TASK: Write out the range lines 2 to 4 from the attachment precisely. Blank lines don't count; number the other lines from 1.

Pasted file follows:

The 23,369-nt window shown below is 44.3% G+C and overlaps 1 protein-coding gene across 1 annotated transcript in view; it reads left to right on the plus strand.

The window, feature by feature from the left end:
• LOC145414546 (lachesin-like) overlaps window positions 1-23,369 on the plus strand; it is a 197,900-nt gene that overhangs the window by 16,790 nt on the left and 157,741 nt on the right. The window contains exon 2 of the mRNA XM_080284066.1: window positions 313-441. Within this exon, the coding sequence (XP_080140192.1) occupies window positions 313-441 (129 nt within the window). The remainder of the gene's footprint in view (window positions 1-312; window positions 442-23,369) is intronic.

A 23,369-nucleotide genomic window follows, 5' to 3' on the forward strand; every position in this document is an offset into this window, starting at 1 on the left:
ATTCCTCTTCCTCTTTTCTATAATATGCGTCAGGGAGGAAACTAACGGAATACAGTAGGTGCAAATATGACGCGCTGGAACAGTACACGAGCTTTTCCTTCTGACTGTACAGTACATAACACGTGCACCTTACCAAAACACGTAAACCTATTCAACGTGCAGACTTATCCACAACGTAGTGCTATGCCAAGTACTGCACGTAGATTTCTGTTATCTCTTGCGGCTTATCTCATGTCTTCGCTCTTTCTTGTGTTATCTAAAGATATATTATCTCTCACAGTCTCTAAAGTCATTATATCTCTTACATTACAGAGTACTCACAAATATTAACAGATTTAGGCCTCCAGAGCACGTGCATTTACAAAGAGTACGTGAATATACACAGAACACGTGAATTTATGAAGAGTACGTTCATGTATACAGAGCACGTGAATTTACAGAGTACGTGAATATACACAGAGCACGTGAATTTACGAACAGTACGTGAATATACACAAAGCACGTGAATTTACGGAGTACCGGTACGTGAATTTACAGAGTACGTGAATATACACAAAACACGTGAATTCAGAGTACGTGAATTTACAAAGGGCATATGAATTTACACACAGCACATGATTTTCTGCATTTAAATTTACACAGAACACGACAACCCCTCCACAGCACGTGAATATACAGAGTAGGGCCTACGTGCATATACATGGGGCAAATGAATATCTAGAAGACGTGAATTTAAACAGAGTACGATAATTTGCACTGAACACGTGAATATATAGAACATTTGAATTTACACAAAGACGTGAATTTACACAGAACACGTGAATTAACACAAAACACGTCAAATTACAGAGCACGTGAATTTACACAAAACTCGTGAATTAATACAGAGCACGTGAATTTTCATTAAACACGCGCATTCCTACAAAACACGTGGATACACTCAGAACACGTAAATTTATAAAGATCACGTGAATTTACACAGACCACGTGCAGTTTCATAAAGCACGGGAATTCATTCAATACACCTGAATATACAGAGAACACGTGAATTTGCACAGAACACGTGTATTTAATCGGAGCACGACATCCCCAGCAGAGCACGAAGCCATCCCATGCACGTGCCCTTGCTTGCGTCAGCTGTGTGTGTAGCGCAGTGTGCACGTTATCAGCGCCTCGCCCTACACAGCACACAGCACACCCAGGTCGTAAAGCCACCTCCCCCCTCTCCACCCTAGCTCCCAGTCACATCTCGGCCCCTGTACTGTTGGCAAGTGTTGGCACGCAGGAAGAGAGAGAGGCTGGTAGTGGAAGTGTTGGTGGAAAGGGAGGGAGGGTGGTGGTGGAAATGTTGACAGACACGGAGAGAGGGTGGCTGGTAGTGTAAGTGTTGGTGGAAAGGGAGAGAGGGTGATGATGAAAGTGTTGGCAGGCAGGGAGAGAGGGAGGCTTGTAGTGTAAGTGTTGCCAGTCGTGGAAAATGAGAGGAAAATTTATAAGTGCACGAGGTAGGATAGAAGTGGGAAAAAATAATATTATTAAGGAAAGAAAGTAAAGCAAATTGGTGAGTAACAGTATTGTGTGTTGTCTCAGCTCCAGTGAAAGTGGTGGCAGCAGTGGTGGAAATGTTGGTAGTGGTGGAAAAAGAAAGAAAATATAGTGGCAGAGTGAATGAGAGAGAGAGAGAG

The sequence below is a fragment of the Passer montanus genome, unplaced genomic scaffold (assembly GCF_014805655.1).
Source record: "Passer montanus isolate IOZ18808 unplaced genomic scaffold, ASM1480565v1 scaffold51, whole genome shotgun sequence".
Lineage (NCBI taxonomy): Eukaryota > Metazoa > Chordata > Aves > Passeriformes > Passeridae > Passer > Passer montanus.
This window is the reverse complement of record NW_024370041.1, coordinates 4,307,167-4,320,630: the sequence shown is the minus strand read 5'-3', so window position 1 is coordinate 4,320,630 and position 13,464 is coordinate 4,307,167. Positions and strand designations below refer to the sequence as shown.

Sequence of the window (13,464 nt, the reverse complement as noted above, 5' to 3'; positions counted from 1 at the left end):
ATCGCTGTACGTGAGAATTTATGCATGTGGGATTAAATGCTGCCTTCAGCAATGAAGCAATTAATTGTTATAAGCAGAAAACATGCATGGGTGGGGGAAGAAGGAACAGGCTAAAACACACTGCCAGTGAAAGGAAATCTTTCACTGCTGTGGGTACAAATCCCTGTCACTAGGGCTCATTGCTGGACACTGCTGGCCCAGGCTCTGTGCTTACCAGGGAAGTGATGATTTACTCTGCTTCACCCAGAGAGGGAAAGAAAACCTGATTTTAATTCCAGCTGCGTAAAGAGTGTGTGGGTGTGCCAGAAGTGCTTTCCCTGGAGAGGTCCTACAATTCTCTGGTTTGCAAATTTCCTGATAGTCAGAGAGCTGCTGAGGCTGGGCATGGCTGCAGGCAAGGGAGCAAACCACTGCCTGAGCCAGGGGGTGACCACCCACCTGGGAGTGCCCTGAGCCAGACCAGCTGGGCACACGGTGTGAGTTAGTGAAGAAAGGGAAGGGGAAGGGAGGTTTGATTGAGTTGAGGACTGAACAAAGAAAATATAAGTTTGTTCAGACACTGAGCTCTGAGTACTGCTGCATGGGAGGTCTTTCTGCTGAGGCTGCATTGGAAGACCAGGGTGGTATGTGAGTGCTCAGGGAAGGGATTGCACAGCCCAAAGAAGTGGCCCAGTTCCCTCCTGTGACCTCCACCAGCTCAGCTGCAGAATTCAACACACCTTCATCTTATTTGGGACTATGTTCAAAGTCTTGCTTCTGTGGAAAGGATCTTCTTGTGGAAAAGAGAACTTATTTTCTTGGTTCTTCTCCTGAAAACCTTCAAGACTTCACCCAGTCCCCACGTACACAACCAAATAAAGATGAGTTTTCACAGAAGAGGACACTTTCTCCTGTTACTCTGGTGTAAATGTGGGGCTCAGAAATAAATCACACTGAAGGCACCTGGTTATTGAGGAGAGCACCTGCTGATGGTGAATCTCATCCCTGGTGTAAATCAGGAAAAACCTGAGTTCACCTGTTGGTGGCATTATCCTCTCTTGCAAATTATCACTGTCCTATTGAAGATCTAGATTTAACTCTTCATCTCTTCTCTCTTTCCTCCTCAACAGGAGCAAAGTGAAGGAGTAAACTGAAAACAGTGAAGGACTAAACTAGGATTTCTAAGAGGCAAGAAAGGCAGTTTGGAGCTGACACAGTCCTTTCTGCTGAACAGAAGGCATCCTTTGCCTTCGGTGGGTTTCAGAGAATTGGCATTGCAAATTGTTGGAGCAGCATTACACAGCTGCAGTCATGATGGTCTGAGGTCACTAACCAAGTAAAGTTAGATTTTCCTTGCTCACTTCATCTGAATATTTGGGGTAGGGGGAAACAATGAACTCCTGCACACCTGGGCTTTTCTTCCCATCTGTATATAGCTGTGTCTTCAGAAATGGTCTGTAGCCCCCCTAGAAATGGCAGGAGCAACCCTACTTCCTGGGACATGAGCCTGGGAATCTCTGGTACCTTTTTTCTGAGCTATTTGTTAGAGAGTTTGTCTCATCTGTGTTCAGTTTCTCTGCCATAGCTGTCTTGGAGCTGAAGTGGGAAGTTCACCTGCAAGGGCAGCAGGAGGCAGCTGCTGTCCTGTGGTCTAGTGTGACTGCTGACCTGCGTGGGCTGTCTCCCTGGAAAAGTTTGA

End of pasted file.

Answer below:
The window, feature by feature from the left end:
• LOC145414546 (lachesin-like) overlaps window positions 1-23,369 on the plus strand; it is a 197,900-nt gene that overhangs the window by 16,790 nt on the left and 157,741 nt on the right. The window contains exon 2 of the mRNA XM_080284066.1: window positions 313-441. Within this exon, the coding sequence (XP_080140192.1) occupies window positions 313-441 (129 nt within the window). The remainder of the gene's footprint in view (window positions 1-312; window positions 442-23,369) is intronic.

A 23,369-nucleotide genomic window follows, 5' to 3' on the forward strand; every position in this document is an offset into this window, starting at 1 on the left: